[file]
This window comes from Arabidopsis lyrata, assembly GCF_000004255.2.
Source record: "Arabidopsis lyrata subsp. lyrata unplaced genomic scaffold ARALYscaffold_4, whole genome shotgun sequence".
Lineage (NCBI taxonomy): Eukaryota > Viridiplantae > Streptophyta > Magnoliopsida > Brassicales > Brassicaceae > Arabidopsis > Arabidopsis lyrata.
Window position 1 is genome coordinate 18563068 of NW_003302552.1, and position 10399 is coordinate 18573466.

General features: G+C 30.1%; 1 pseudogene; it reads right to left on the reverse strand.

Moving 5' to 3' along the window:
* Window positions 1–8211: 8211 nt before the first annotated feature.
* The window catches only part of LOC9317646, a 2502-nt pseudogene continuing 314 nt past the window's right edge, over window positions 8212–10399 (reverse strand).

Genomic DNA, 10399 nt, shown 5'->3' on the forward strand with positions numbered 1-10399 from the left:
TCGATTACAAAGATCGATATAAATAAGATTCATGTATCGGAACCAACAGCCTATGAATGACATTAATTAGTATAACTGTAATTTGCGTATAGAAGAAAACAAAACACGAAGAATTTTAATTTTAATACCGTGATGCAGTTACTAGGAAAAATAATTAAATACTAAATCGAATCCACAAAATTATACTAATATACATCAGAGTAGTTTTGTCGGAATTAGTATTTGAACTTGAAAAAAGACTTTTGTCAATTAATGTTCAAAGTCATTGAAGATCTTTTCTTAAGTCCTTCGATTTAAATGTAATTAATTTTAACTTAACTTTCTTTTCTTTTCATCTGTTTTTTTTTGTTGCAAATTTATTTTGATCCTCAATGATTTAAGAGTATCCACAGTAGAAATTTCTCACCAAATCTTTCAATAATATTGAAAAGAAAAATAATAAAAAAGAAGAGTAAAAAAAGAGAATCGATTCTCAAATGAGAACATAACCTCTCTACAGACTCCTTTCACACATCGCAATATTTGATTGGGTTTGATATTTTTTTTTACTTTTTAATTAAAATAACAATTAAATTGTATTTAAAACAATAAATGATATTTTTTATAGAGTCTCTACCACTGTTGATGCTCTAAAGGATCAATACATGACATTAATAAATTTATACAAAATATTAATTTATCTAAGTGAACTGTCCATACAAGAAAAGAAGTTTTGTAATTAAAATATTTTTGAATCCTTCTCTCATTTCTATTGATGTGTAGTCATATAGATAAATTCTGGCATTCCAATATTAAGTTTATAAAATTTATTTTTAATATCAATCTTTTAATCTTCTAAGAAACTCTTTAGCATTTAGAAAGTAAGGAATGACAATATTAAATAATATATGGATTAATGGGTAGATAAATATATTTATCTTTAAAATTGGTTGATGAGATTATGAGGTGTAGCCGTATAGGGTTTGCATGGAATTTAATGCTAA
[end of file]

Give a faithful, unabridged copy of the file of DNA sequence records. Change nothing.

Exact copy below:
This window comes from Arabidopsis lyrata, assembly GCF_000004255.2.
Source record: "Arabidopsis lyrata subsp. lyrata unplaced genomic scaffold ARALYscaffold_4, whole genome shotgun sequence".
Lineage (NCBI taxonomy): Eukaryota > Viridiplantae > Streptophyta > Magnoliopsida > Brassicales > Brassicaceae > Arabidopsis > Arabidopsis lyrata.
Window position 1 is genome coordinate 18563068 of NW_003302552.1, and position 10399 is coordinate 18573466.

General features: G+C 30.1%; 1 pseudogene; it reads right to left on the reverse strand.

Moving 5' to 3' along the window:
* Window positions 1–8211: 8211 nt before the first annotated feature.
* The window catches only part of LOC9317646, a 2502-nt pseudogene continuing 314 nt past the window's right edge, over window positions 8212–10399 (reverse strand).

Genomic DNA, 10399 nt, shown 5'->3' on the forward strand with positions numbered 1-10399 from the left:
TCGATTACAAAGATCGATATAAATAAGATTCATGTATCGGAACCAACAGCCTATGAATGACATTAATTAGTATAACTGTAATTTGCGTATAGAAGAAAACAAAACACGAAGAATTTTAATTTTAATACCGTGATGCAGTTACTAGGAAAAATAATTAAATACTAAATCGAATCCACAAAATTATACTAATATACATCAGAGTAGTTTTGTCGGAATTAGTATTTGAACTTGAAAAAAGACTTTTGTCAATTAATGTTCAAAGTCATTGAAGATCTTTTCTTAAGTCCTTCGATTTAAATGTAATTAATTTTAACTTAACTTTCTTTTCTTTTCATCTGTTTTTTTTTGTTGCAAATTTATTTTGATCCTCAATGATTTAAGAGTATCCACAGTAGAAATTTCTCACCAAATCTTTCAATAATATTGAAAAGAAAAATAATAAAAAAGAAGAGTAAAAAAAGAGAATCGATTCTCAAATGAGAACATAACCTCTCTACAGACTCCTTTCACACATCGCAATATTTGATTGGGTTTGATATTTTTTTTTACTTTTTAATTAAAATAACAATTAAATTGTATTTAAAACAATAAATGATATTTTTTATAGAGTCTCTACCACTGTTGATGCTCTAAAGGATCAATACATGACATTAATAAATTTATACAAAATATTAATTTATCTAAGTGAACTGTCCATACAAGAAAAGAAGTTTTGTAATTAAAATATTTTTGAATCCTTCTCTCATTTCTATTGATGTGTAGTCATATAGATAAATTCTGGCATTCCAATATTAAGTTTATAAAATTTATTTTTAATATCAATCTTTTAATCTTCTAAGAAACTCTTTAGCATTTAGAAAGTAAGGAATGACAATATTAAATAATATATGGATTAATGGGTAGATAAATATATTTATCTTTAAAATTGGTTGATGAGATTATGAGGTGTAGCCGTATAGGGTTTGCATGGAATTTAATGCTAA